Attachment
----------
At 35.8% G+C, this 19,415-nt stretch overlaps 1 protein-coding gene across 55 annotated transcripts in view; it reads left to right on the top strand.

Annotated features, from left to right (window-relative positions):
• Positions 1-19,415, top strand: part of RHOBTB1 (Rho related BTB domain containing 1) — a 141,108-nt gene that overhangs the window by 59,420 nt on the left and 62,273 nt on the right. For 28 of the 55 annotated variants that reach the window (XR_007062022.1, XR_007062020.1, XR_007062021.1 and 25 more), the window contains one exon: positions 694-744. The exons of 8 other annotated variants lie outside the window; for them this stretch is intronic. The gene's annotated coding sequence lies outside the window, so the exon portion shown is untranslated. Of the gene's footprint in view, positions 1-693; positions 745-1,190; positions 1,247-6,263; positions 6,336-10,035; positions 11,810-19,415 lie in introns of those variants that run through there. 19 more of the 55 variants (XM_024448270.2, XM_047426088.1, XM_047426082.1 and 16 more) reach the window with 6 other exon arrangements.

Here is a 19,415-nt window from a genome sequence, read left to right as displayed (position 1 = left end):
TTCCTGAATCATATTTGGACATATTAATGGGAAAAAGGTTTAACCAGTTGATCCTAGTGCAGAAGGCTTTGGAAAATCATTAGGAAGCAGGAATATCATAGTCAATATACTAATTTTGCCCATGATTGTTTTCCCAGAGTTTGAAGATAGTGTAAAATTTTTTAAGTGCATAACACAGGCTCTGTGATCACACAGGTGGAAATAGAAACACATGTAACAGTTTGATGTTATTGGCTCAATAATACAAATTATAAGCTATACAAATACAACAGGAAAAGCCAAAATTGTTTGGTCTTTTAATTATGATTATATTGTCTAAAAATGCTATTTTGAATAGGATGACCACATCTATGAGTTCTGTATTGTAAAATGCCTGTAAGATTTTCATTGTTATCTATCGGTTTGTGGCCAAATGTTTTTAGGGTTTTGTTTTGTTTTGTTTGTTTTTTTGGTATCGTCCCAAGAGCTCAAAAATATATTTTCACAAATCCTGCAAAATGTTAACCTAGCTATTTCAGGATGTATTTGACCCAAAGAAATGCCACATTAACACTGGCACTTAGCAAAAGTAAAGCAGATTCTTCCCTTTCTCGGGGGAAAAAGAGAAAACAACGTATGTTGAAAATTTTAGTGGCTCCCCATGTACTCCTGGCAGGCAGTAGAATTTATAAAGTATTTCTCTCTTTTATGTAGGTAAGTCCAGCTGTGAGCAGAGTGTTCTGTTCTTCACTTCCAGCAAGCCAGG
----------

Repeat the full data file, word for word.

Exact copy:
At 35.8% G+C, this 19,415-nt stretch overlaps 1 protein-coding gene across 55 annotated transcripts in view; it reads left to right on the top strand.

Annotated features, from left to right (window-relative positions):
• Positions 1-19,415, top strand: part of RHOBTB1 (Rho related BTB domain containing 1) — a 141,108-nt gene that overhangs the window by 59,420 nt on the left and 62,273 nt on the right. For 28 of the 55 annotated variants that reach the window (XR_007062022.1, XR_007062020.1, XR_007062021.1 and 25 more), the window contains one exon: positions 694-744. The exons of 8 other annotated variants lie outside the window; for them this stretch is intronic. The gene's annotated coding sequence lies outside the window, so the exon portion shown is untranslated. Of the gene's footprint in view, positions 1-693; positions 745-1,190; positions 1,247-6,263; positions 6,336-10,035; positions 11,810-19,415 lie in introns of those variants that run through there. 19 more of the 55 variants (XM_024448270.2, XM_047426088.1, XM_047426082.1 and 16 more) reach the window with 6 other exon arrangements.

Here is a 19,415-nt window from a genome sequence, read left to right as displayed (position 1 = left end):
TTCCTGAATCATATTTGGACATATTAATGGGAAAAAGGTTTAACCAGTTGATCCTAGTGCAGAAGGCTTTGGAAAATCATTAGGAAGCAGGAATATCATAGTCAATATACTAATTTTGCCCATGATTGTTTTCCCAGAGTTTGAAGATAGTGTAAAATTTTTTAAGTGCATAACACAGGCTCTGTGATCACACAGGTGGAAATAGAAACACATGTAACAGTTTGATGTTATTGGCTCAATAATACAAATTATAAGCTATACAAATACAACAGGAAAAGCCAAAATTGTTTGGTCTTTTAATTATGATTATATTGTCTAAAAATGCTATTTTGAATAGGATGACCACATCTATGAGTTCTGTATTGTAAAATGCCTGTAAGATTTTCATTGTTATCTATCGGTTTGTGGCCAAATGTTTTTAGGGTTTTGTTTTGTTTTGTTTGTTTTTTTGGTATCGTCCCAAGAGCTCAAAAATATATTTTCACAAATCCTGCAAAATGTTAACCTAGCTATTTCAGGATGTATTTGACCCAAAGAAATGCCACATTAACACTGGCACTTAGCAAAAGTAAAGCAGATTCTTCCCTTTCTCGGGGGAAAAAGAGAAAACAACGTATGTTGAAAATTTTAGTGGCTCCCCATGTACTCCTGGCAGGCAGTAGAATTTATAAAGTATTTCTCTCTTTTATGTAGGTAAGTCCAGCTGTGAGCAGAGTGTTCTGTTCTTCACTTCCAGCAAGCCAGG